Dry eyes and itchy eyes are not necessarily distinctly different issues, but neither are they the same. Both are generally symptoms of an underlying issue with the eyes or other systems. The major difference is what causes dry eyes or itchy eyes and the fact that dry eyes cause itchy eyes -- but generally not the other way around.
Dry eye is caused by immune system issues, too little moisture, or moisture that evaporates too quickly. Sjogren’s syndrome is a chronic disease that affects the immune system. It generally starts by attacking the glands that produce saliva and tears. The ducts in the eyes can also develop problems. This may be a result of direct damage to the glands -- however, growing older, certain diseases, laser surgery, and some medications can also cause dry eyes. Tears that evaporate too quickly may be because of excessively dry climates, insufficient blinking, problems with the eyelids, or an incorrect composition of the fluid that makes tears.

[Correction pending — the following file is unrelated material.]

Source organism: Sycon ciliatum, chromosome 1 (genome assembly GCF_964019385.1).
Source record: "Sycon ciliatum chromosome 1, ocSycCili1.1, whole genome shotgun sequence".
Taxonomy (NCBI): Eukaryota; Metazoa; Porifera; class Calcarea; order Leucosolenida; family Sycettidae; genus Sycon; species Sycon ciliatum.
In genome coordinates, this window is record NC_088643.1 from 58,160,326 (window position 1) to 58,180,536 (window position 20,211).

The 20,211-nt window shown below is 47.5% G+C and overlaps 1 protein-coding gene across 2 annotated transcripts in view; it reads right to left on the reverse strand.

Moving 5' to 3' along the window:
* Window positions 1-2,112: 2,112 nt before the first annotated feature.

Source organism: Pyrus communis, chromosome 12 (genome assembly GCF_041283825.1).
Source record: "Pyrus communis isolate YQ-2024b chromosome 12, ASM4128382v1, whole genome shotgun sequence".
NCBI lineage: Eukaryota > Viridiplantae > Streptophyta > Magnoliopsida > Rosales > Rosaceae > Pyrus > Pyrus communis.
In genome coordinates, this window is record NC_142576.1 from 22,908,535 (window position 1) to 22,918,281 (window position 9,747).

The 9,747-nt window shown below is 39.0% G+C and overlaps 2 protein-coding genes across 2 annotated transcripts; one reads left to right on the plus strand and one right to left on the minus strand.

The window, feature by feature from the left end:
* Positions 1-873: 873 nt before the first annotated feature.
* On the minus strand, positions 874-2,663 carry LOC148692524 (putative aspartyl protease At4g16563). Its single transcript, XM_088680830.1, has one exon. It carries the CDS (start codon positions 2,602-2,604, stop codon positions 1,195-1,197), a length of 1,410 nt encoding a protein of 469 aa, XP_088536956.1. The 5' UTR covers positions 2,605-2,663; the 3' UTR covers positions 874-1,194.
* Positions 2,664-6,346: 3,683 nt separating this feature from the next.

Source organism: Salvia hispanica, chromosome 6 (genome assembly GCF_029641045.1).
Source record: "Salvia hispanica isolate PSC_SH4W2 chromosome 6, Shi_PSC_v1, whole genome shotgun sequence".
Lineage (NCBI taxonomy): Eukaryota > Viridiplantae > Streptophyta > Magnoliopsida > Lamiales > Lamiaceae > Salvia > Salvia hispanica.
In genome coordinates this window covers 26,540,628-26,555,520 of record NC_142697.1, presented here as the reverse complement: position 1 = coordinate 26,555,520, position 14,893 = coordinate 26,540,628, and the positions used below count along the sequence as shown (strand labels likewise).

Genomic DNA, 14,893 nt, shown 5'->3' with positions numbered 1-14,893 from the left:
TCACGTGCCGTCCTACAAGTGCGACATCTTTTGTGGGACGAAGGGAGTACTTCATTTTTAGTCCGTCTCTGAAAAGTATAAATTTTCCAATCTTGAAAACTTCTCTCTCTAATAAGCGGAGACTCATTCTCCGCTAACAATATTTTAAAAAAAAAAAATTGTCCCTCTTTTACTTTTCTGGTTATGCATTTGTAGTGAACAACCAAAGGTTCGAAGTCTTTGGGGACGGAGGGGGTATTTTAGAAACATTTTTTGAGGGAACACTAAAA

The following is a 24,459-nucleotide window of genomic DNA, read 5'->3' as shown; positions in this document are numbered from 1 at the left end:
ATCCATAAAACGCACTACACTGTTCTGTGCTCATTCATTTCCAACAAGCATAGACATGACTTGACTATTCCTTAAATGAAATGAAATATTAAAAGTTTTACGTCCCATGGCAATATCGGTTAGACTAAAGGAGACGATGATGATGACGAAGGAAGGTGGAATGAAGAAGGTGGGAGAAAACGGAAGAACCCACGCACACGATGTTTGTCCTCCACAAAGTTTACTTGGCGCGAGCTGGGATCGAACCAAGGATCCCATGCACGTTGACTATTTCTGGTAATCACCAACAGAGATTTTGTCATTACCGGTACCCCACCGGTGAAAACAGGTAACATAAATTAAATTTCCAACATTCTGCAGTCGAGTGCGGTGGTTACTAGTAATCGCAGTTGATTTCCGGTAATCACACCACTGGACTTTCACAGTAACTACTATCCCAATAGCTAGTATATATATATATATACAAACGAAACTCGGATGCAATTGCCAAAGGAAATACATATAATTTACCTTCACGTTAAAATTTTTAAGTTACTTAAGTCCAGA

Itchy eyes, or ocular pruritus, on the other hand, have a whole other set of causes. Certain infections, like keratitis and conjunctivitis (pink eye), make the eyes itchy and crusty. Allergies are a common culprit as well. The immune system sometimes marks substances like mold, dust, and pet dander as “dangerous;” when these substances come into contact with the eyes, the body produces histamine, which makes for itchy eyes. People with rosacea, a chronic red facial rash, may also develop ocular rosacea, which makes the eye itchy. Developing dry eyes, for any reason, may also make the eyes extremely itchy. Talk to your eye doctor about ways to keep dry or itchy eyes under control.
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